Director Steven Quale’s prequel may be the best of the Final Destination bunch. The 3D horror takes full advantage of the intricate death sequences—especially the opening bridge set piece. Nice!

It helps that writer Eric Heisserer (Arrival, Birdbox, Lights Out, The Thing remake) knows how to write. The 5th installment feels less like a return to the well and more like an interesting riff on destiny. It also has some great support work from Tony Todd, Courtney B. Vance and David Koechner.

But we’re here to watch Candace die.

Fright Club: Psychotic Planners

We want to thank Cory Metcalf of the Rewatch Podcast for joining us today to look into those meticulous planners who cause so much trouble! They’ve thought of everything! Here are our 5 favorites, but listen in because Cory brought his own list.

5. Muffy, April Fool’s Day (1986)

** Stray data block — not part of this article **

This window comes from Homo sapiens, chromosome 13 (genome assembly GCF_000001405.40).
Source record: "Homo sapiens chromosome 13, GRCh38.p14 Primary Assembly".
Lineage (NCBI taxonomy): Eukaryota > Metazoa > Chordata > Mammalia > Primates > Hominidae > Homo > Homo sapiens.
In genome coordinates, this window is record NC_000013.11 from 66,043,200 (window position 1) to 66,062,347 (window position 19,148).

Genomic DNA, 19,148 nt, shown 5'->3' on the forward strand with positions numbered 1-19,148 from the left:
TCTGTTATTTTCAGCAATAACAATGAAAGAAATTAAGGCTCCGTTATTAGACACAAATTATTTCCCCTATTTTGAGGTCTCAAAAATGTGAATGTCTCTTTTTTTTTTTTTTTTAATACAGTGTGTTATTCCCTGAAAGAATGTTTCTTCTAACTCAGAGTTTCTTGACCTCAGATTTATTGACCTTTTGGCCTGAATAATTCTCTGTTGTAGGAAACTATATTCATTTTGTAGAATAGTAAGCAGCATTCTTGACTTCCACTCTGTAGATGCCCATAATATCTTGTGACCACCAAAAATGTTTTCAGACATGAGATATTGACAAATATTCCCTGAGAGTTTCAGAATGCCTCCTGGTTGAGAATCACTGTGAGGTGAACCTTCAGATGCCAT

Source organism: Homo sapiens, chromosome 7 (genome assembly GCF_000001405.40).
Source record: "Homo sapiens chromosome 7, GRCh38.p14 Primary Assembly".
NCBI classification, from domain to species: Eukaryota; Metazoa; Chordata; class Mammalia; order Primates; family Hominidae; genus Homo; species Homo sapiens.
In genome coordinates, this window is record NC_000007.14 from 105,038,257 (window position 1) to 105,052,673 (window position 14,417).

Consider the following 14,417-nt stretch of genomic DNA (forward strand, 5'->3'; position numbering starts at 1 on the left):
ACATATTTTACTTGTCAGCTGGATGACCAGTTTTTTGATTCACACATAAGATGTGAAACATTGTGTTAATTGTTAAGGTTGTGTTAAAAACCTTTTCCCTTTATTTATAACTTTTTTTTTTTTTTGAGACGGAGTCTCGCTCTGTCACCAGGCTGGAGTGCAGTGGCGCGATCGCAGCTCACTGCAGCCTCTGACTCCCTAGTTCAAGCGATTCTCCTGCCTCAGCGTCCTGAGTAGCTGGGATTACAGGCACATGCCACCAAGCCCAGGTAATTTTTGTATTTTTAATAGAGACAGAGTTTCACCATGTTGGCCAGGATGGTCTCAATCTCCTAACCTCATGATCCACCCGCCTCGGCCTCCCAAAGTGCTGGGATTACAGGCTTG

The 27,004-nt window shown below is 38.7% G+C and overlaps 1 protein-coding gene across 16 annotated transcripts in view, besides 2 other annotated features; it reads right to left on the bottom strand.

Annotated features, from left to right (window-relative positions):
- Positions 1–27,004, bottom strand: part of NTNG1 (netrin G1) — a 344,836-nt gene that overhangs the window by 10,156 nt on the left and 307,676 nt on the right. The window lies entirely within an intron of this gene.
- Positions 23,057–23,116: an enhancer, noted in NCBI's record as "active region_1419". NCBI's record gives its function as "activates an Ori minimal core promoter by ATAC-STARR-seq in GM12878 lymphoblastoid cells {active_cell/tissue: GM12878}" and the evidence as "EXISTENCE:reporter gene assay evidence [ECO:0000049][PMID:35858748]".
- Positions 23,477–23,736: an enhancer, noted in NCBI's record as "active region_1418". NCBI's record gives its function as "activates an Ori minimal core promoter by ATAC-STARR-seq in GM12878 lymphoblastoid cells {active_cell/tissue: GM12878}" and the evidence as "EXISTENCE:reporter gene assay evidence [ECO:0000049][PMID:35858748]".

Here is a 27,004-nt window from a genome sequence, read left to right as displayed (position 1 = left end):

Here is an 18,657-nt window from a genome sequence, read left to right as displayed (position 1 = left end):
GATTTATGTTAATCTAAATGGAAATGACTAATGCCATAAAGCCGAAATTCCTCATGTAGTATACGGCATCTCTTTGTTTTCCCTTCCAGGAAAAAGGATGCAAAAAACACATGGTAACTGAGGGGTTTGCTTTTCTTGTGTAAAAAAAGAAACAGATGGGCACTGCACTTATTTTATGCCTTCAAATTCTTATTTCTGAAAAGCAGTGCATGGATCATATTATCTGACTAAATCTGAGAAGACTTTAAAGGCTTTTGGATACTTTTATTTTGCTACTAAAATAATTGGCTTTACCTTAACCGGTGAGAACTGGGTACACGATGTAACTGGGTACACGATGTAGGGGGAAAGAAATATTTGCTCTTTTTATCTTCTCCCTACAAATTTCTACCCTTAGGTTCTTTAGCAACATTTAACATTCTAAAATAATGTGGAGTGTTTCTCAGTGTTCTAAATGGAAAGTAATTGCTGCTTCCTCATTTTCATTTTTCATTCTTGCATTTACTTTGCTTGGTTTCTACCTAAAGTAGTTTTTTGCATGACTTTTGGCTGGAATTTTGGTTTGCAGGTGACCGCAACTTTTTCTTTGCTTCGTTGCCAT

Evil twins, Eighties icons, chicanery—this movie has it all. The pseudo-slasher was panned when it came out. Horror fans felt mocked (plus there’s no gore—not really), and the general public didn’t seem to get the joke.

But Danilo Bach’s screenplay is a clever dose of slasher desconstruction. Deborah Foreman (Valley Girl, Waxwork, My Chauffeur, Grizzly II) is Muffy and/or Buffy, a little weirdo who’s having some coed guests out to the island for spring break. Amy Steel (Friday the 13th Part 2) will be there, along with a lot of feathered hair and Biff from Back to the Future, to see what the hostess has planned.

She has definitely done some planning.

4. Ann, Happy Birthday to Me (1981)

OK, no one’s saying it’s a good movie. But Ann has a real knack for planning.

This is one of those Eighties horror gems that involves a traumatic head injury, black outs, and serial murder. And a latex face!

Director J. Lee Thompson had made classics like Cape Fear and Guns of Navarone (for which he earned an Oscar nomination), but the Eighties were hard on everyone. Here he is ushering Little House on the Prairie star Melissa Sue Anderson into scream queen stardom with a ridiculous slasher.

And yet, when the big reveal comes, audiences couldn’t have guessed it. They really couldn’t have because the team of screenwriters hadn’t finished the script until it was time to shoot the end. So they were not good planners.